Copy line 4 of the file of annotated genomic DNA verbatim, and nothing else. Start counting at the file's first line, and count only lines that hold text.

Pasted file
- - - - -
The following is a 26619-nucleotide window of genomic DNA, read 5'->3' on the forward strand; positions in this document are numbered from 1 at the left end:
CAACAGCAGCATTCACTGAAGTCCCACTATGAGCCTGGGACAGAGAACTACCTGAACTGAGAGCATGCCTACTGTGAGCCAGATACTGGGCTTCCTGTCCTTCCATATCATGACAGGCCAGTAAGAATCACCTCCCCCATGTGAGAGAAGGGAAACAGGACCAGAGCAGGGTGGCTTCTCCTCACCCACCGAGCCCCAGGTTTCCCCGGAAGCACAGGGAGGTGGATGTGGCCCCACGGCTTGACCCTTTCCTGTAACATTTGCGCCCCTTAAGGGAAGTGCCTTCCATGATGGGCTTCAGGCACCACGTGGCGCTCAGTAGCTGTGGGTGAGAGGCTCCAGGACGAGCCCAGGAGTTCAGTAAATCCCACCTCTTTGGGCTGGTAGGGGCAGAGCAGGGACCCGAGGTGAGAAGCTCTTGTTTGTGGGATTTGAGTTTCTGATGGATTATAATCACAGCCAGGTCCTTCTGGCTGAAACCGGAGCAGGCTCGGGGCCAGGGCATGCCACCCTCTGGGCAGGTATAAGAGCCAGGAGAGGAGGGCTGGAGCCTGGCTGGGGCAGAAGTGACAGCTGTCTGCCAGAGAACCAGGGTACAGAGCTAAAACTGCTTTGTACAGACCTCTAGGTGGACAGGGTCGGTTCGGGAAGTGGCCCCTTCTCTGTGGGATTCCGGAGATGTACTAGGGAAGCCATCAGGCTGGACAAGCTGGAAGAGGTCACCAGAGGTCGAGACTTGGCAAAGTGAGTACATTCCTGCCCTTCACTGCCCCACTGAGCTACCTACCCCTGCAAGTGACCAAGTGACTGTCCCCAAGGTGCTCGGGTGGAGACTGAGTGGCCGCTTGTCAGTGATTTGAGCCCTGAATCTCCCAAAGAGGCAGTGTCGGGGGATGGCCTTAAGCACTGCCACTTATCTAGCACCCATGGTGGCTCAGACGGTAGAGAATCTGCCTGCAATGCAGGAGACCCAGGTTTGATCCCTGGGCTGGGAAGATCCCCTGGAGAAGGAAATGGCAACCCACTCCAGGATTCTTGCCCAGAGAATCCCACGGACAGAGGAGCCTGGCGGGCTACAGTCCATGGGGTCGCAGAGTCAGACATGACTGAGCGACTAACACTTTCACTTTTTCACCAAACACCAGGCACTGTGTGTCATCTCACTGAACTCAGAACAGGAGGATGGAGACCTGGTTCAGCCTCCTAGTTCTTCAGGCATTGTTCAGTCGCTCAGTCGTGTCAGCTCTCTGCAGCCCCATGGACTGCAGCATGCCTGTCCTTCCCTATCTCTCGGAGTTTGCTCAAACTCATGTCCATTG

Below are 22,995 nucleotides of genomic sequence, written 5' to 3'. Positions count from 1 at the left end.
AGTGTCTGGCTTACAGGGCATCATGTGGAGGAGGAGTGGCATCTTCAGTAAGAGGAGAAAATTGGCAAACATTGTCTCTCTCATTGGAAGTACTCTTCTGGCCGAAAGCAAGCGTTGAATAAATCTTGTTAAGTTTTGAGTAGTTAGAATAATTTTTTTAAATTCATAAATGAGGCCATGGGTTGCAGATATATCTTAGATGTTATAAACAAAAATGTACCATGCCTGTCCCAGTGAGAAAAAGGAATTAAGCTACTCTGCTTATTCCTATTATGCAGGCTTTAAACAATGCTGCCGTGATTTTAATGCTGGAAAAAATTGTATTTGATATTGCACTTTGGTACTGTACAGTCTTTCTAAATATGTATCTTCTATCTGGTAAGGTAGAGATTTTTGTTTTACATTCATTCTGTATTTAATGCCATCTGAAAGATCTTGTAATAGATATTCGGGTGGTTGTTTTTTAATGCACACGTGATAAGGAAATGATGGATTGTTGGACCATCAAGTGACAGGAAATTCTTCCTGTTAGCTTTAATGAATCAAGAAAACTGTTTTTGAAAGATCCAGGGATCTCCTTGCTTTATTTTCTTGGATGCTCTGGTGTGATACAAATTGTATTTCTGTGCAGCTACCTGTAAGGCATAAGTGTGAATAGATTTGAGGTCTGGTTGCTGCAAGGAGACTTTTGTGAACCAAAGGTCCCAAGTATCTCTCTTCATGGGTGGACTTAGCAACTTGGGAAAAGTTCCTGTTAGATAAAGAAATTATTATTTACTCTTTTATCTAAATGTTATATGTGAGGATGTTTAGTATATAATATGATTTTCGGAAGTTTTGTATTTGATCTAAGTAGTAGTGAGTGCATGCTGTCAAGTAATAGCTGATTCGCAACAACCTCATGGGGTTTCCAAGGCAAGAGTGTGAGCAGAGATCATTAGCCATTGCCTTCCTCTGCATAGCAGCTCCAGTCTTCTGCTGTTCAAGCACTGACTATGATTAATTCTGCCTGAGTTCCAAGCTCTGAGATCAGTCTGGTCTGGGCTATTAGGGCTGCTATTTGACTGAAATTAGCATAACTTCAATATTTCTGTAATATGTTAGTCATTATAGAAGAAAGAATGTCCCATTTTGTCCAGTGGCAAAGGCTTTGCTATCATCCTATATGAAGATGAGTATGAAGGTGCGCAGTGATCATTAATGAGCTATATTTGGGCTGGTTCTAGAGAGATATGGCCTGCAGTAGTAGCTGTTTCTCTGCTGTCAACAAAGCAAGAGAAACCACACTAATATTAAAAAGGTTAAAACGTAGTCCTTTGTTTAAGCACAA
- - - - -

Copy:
AGTGTCTGGCTTACAGGGCATCATGTGGAGGAGGAGTGGCATCTTCAGTAAGAGGAGAAAATTGGCAAACATTGTCTCTCTCATTGGAAGTACTCTTCTGGCCGAAAGCAAGCGTTGAATAAATCTTGTTAAGTTTTGAGTAGTTAGAATAATTTTTTTAAATTCATAAATGAGGCCATGGGTTGCAGATATATCTTAGATGTTATAAACAAAAATGTACCATGCCTGTCCCAGTGAGAAAAAGGAATTAAGCTACTCTGCTTATTCCTATTATGCAGGCTTTAAACAATGCTGCCGTGATTTTAATGCTGGAAAAAATTGTATTTGATATTGCACTTTGGTACTGTACAGTCTTTCTAAATATGTATCTTCTATCTGGTAAGGTAGAGATTTTTGTTTTACATTCATTCTGTATTTAATGCCATCTGAAAGATCTTGTAATAGATATTCGGGTGGTTGTTTTTTAATGCACACGTGATAAGGAAATGATGGATTGTTGGACCATCAAGTGACAGGAAATTCTTCCTGTTAGCTTTAATGAATCAAGAAAACTGTTTTTGAAAGATCCAGGGATCTCCTTGCTTTATTTTCTTGGATGCTCTGGTGTGATACAAATTGTATTTCTGTGCAGCTACCTGTAAGGCATAAGTGTGAATAGATTTGAGGTCTGGTTGCTGCAAGGAGACTTTTGTGAACCAAAGGTCCCAAGTATCTCTCTTCATGGGTGGACTTAGCAACTTGGGAAAAGTTCCTGTTAGATAAAGAAATTATTATTTACTCTTTTATCTAAATGTTATATGTGAGGATGTTTAGTATATAATATGATTTTCGGAAGTTTTGTATTTGATCTAAGTAGTAGTGAGTGCATGCTGTCAAGTAATAGCTGATTCGCAACAACCTCATGGGGTTTCCAAGGCAAGAGTGTGAGCAGAGATCATTAGCCATTGCCTTCCTCTGCATAGCAGCTCCAGTCTTCTGCTGTTCAAGCACTGACTATGATTAATTCTGCCTGAGTTCCAAGCTCTGAGATCAGTCTGGTCTGGGCTATTAGGGCTGCTATTTGACTGAAATTAGCATAACTTCAATATTTCTGTAATATGTTAGTCATTATAGAAGAAAGAATGTCCCATTTTGTCCAGTGGCAAAGGCTTTGCTATCATCCTATATGAAGATGAGTATGAAGGTGCGCAGTGATCATTAATGAGCTATATTTGGGCTGGTTCTAGAGAGATATGGCCTGCAGTAGTAGCTGTTTCTCTGCTGTCAACAAAGCAAGAGAAACCACACTAATATTAAAAAGGTTAAAACGTAGTCCTTTGTTTAAGCACAA